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    Firefighters come to the rescue on a daily basis, but the rescue of a dog in Middletown was out of the ordinary.

    Firefighters responded to Hendley Street around 7:30 a.m. Friday after a resident spotted a Great Dane on a neighbor’s roof.

    Firefighters said the dog’s owners were at work, so firefighter Mike Souza climbed a ladder to rescue the dog.

    At first, the pup growled, but it soon warmed up to Souza, who guided the dog back through the open window.

    “He had to really scooch to get back in because he was really tall,” Souza said. “I think he was happy to be back inside!”

    Souza, who has been on the job for 28 years, said this was a first for him.

    “A really unique situation, a unique call,” he said.

    A woman who identified herself as the dog's owner responded to the Facebook post said the dog was in the basement with her other Great Dane and he is a "Houdini" who apparently pushed his way through a locked door and opened windows to get outside and "say hello to all the new neighbors."



    Photo Credit: Middletown Fire Department

    A firefighter comes to the rescue in Middletown on Friday, June 3.A firefighter comes to the rescue in Middletown on Friday, June 3.

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    Three Clif Bar products are being pulled from store shelves as part of a larger recall of sunflower seeds that could be contaminated with listeria.

    Clif Bar & Company is voluntarily recalling Clif Bar Nuts & Seeds energy bars, Clif Bar Sierra Trail Mix energy bars and Clif Mojo Mountain Mix trail bars, which contain sunflower seeds produced by Minnesota-based supplier SunOpta.

    SunOpta announced its recall in May after a spot check indicated some of its sunflower seeds could be contaminated with listeria.

    The latest extension of the recall applies to the following Clif Bar products:

     

    • Clif Bar Nuts & Seeds energy bars with best-by dates from June 8, 2016 through Jan. 21, 2017
    • Clif Bar Sierra Trail Mix energy bars with best-by dates ranging from June 5, 2016 through March 24, 2017
    • Clif Mojo Mountain Mix trail mix bars with best-by dates from June 16, 2016 through Feb. 2, 2017

    No illnesses have been reported, according to the Food and Drug Administration. Customers can call 1-888-851-8456 with questions.



    Photo Credit: Clif Bar & Company

    Three Clif Bar products are being recalled over sunflower seeds that may be contaminated with listeria.Three Clif Bar products are being recalled over sunflower seeds that may be contaminated with listeria.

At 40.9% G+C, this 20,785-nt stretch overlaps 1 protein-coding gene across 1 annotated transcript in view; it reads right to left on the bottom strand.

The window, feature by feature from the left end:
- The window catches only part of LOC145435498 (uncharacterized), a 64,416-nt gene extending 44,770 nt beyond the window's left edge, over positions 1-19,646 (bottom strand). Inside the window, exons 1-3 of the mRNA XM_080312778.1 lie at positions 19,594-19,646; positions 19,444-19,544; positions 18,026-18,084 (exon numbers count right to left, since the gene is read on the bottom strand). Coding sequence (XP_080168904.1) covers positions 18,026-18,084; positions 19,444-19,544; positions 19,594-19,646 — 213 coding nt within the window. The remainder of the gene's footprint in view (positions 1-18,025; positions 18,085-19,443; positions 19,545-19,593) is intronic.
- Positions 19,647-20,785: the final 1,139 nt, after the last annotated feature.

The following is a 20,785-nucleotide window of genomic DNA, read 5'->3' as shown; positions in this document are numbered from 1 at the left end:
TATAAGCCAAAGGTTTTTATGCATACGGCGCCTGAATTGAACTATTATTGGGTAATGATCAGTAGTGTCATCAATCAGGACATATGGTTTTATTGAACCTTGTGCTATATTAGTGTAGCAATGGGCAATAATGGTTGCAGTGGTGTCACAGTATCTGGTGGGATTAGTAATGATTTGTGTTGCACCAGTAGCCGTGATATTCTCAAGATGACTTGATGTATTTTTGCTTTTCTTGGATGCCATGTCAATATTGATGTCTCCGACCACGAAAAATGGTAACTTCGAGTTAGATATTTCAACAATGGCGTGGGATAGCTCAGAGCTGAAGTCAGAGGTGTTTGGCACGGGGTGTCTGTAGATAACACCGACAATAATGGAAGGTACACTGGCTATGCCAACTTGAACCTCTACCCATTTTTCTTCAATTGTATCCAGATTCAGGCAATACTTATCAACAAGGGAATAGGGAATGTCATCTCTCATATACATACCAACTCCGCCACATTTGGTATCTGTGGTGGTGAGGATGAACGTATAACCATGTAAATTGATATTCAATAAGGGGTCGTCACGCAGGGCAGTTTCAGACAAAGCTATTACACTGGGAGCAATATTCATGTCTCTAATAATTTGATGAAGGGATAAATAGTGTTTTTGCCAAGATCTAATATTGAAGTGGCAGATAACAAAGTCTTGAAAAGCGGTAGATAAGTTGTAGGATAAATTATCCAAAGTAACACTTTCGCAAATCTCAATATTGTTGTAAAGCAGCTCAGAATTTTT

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    One man visiting the National Watch and Clock Museum in Columbia, Pennsylvania, just couldn't resist touching a sculpted, wooden clock hanging on a wall. After he touches it repeatedly, it crashes to the ground, breaking into several pieces.
    The man and a woman accompanying him are seen trying to fix the shattered clock, before they walk away when they can't piece it back together.
    The museum isn't pressing charges against the pair, but instead wants to educate visitors on why it's important to follow the rules. The museum director also says there are more problems with adults than children with touching objects.
    The clock sculpture has hung in the museum for more than 20 years and won a national award in 1994. Artist James Borden has agreed to repair the piece.

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    A man shot four times while trying to help a woman in the parking lot of a Maryland mall said the gunman smiled before shooting him and killing his friend.

    Carl Unger was one of three people shot on May 6 at Westfield Montgomery Mall in Bethesda. Unger survived, but his friend Malcom Winffel did not.

    Unger said he vividly remembers the gunman's expression.

    "He looked dead at us and was smiling before he started shooting," Unger said.

    Eulalio Tordil, a 62-year-old federal security officer from Adelphi, was indicted Thursday in the shooting.

    Tordil is accused of killing another victim hours later outside a Giant grocery store and fatally shooting his estranged wife the day before at the school where she worked. Gladys Tordil, a chemistry teacher in Prince George's County, had obtained a protective order against her husband.

    Police believe the shootings at the mall and grocery store were likely botched carjackings.

    Unger said he was at the mall to have lunch with Winffel when the two heard a woman scream for help in the parking lot.

    "She ran between us and then he just started shooting," Unger said. "I know he got me like four times."

    Unger was shot in his foot, leg, back and shoulder, where one bullet remains.